Updated: March 16, 2011, 5:33 PM ET

1. Blowout Not Helping Bucks' Case For No. 8

Hollinger By John Hollinger

ATLANTA -- There's a race going on for the final playoff spot in the East, and at least somebody is playing like it. But it wasn't the team here.

While Indiana's Danny Granger was hitting a tough game winner to beat the Knicks for a second straight game, the Milwaukee Bucks sleepwalked through a 110-85 defeat to the Hawks. Milwaukee, which looked to be in the catbird's seat in the three-way race for the final spot three days ago, now is in danger of losing contact with the Pacers and Bobcats.

"Tonight's game doesn't put us out of anything," Bucks coach Scott Skiles said, in a statement that neatly encapsulates how pathetic the Eastern Conference playoff race has become.

His club is 26-40, has the league's worst offense and has lost its past two games by a combined 56 points. But no, the Bucks aren't out of it.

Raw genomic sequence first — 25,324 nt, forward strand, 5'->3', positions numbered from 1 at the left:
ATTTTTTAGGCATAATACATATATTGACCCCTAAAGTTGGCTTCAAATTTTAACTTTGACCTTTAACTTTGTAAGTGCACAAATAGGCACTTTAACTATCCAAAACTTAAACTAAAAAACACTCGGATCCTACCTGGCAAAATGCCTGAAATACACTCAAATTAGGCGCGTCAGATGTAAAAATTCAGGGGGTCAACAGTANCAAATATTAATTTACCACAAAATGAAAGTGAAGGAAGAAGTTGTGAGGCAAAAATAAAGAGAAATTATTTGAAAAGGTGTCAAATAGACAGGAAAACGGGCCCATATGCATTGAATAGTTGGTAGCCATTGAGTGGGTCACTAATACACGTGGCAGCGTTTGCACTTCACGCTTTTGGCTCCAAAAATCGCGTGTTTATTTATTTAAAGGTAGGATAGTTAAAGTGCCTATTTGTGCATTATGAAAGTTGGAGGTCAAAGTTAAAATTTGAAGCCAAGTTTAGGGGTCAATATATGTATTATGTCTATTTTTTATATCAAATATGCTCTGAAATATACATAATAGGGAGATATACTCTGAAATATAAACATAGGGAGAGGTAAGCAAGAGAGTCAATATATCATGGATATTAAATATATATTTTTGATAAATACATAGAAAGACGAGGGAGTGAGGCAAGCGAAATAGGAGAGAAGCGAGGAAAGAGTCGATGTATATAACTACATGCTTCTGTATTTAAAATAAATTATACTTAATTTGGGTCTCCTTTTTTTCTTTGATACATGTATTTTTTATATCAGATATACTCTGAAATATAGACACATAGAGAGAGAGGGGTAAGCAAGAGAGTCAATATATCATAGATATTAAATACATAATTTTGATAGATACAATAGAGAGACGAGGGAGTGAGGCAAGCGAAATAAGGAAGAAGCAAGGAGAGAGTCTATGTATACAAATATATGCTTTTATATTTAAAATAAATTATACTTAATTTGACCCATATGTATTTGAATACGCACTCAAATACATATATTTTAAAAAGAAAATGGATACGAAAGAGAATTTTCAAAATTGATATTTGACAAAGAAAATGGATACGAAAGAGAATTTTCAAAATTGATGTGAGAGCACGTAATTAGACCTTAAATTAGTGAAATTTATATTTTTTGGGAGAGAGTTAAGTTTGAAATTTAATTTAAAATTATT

They are teetering on the brink, though. Milwaukee now sits two and a half games behind Indiana and two behind Charlotte, with only one of the three teams able to claim the final spot. The Bucks aren't out of it because they play the Pacers again and, with a win, will own tiebreaks against both Charlotte and Indiana. And it's not like their two rivals are blowing away the field, either.

But to get back in it, they'll have to play more the way they did in three double-digit wins last week and less like they did Tuesday night. Milwaukee gave up a 20-0 run bridging the first and second quarters, and never got within 12 points the rest of the night, trailing by as many as 33.

As per usual, the Bucks struggled to score; they had only 55 through the first three quarters after netting a pathetic total of 56 in Boston on Sunday. Unusually, the Bucks' third-ranked defense also let them down. Joe Johnson scored 36 points in just three quarters of work, including a string of five 3-pointers in the second quarter that blew open the game, and Atlanta shot 63 percent for the night.

"I think we focused too much on scoring today and not enough on defense," said Milwaukee center Andrew Bogut, leaving one to shudder at how little the Bucks might have scored if they weren't focusing on scoring.

Said Skiles: "Defensively, we weren't up and into them and aggressive and weren't dictating to them; they were dictating to us."